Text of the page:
[0003] Robotic vehicles are often used to navigate or traverse varying terrain. As is well known, wheeled robotic vehicles, both large and small, are particularly well adapted for travel over relatively smooth terrain, such as roads and smooth floors. However, it is often necessary for robots to traverse terrain that is not smooth, such as stairs or curbs. Moreover, it is often necessary for robots to traverse terrain that may pose a danger to humans, such as those situations presenting an environmental risk, military risk, or the like. Often robotic devices are useless in these dangerous situations because of their inability to successfully and reliably traverse any severely broken and/or fractured ground that they may encounter. Attempts have been made to overcome the numerous disadvantages of wheeled robotic vehicles in these situations by simply increasing the diameter of the wheels or adding tank crawler tracks to increase the ability of the robotic device to traverse large objects or spans. However, these solutions include additional disadvantages, such as increasing the overall size of the vehicle, which may inhibit the robot's ability to pass through small openings.

[0004] Furthermore, many robots suffer from being rendered immobile as a result of a rollover or other situation that prevents contact of their propulsion member(s) on the ground surface. That is, should a wheeled robot encounter a grade sufficient to roll it on its side, the wheels are no longer capable of propelling the robot. In terrains that pose a risk to humans, such rollovers may render the robot unrecoverable.

[0005] Accordingly, there exists a need in the relevant art to provide an apparatus capable of traversing severely broken and/or fractured ground. Further, there exists a need in the relevant art to provide an apparatus capable of traversing severely broken and/or fractured ground without unduly limiting the ability to pass through small openings. Still further, there exists a need in the relevant art to provide an apparatus capable of engaging its environment at any point about its periphery to minimize the possibility of the apparatus becoming immobile. Furthermore, there exists a need in the relevant art to provide an apparatus for traversing obstacles that overcomes the disadvantages of the prior art.

SUMMARY OF THE INVENTION

[0006] According to the principles of the present invention, an apparatus for traversing obstacles having an advantageous design is provided. The apparatus having an elongated, round, flexible body that includes a plurality of articulating propulsion members. This plurality of propulsion members are disposed generally continuously about each articulating propulsion member and cooperate in a worm-like or alternating tripod gait to provide forward propulsion whenever a propulsion member is in contact with any feature of the environment, regardless of how many or which ones of the plurality of propulsion members make contact with such environmental feature.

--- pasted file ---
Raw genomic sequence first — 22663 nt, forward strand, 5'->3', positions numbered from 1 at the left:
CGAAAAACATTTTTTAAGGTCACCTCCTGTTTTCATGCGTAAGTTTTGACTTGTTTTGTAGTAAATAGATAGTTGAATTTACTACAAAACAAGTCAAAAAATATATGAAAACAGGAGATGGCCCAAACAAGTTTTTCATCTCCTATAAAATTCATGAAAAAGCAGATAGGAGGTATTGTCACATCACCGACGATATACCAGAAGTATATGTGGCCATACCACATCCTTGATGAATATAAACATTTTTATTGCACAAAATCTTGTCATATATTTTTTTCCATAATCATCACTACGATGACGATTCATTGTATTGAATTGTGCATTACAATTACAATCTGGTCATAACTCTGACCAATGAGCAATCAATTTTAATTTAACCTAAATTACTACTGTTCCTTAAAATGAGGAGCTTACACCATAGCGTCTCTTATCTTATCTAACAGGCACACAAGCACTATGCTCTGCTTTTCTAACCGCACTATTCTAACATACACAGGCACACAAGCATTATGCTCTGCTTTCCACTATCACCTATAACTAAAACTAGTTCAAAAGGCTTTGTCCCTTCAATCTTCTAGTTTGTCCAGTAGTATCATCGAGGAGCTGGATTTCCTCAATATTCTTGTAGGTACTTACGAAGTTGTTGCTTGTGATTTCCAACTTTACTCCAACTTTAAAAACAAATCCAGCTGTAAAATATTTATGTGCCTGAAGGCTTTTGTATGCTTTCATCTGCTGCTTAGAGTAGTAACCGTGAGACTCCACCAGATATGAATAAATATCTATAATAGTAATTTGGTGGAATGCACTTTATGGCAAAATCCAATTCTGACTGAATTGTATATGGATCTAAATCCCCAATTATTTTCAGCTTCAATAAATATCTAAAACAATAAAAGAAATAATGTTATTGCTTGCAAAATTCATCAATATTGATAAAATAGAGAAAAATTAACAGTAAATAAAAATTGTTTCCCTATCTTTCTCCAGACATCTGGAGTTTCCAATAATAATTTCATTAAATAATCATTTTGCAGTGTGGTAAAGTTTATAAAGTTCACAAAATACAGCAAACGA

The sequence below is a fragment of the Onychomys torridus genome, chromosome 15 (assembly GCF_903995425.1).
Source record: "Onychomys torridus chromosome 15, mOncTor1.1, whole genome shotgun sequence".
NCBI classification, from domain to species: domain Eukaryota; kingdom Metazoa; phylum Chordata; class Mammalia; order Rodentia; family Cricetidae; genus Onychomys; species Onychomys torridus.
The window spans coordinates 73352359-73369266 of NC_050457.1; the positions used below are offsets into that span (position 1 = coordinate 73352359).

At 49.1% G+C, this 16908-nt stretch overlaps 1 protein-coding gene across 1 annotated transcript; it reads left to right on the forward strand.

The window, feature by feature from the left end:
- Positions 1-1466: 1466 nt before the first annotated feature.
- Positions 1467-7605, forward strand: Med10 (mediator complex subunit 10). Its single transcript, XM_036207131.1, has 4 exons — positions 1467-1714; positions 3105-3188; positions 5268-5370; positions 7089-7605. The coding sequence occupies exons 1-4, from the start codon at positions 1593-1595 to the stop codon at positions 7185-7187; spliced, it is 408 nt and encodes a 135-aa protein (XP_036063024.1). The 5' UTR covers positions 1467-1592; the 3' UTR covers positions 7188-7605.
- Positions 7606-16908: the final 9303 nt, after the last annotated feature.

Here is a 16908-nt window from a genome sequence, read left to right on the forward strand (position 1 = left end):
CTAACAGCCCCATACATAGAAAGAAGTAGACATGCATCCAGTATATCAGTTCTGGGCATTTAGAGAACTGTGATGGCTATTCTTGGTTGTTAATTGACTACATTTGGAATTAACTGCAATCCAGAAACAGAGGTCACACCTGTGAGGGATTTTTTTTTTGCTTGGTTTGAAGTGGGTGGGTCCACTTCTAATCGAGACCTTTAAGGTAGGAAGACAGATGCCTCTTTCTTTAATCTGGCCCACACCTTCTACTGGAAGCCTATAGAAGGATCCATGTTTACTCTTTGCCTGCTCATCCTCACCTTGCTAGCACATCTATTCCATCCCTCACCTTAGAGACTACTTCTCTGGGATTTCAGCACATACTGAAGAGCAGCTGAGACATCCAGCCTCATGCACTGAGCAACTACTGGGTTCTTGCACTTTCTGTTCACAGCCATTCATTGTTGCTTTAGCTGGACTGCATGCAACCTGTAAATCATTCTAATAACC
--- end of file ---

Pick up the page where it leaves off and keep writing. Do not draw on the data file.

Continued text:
[0007] The apparatus according to the principles of the present invention is capable of traversing terrain that includes obstacles larger than its body. Furthermore, the apparatus according to the principles of the present invention is capable of burrowing into soft soil.

[0008] Further areas of applicability of the present invention will become apparent from the detailed description provided hereinafter. It should be understood that the detailed description and specific examples, while indicating the preferred embodiment of the invention, are intended for purposes of illustration only and are not intended to limit the scope of the invention.

BRIEF DESCRIPTION OF THE DRAWINGS

[0009] The present invention will become more fully understood from the detailed description and the accompanying drawings, wherein:

[0010]FIG. 1 is a perspective view illustrating an apparatus for traversing obstacles according to the principles of the present invention;

[0011]FIG. 2 is a side view illustrating the apparatus;

[0012]FIG. 3 is a front view illustrating the apparatus;

[0013]FIG. 4 is an enlarged perspective view illustrating the actuation of a joint between two segments of the apparatus;

[0014]FIG. 5 is a perspective view illustrating an articulating leg mechanism according to the principles of the present invention;

[0015]FIG. 6 is a perspective view of a universal coupling interconnecting drive shafts of adjacent segments of the apparatus;

[0016]FIG. 7 is a perspective view of a transmission for transmitting power from the drive shaft to the drive leg mechanism;

[0017]FIG. 8 is a perspective view of the transmission of FIG. 7 having portions removed for clarity;

[0018]FIG. 9 is a schematic view illustrating the motion trajectory of the articulating leg mechanism according to the principles of the present invention; and

[0019]FIG. 10 is a perspective view of an articulating joint according to the principles of the present invention.

DETAILED DESCRIPTION OF THE PREFERRED EMBODIMENT

[0020] The following description of the preferred embodiment is merely exemplary in nature and is in no way intended to limit the invention, its application, or uses.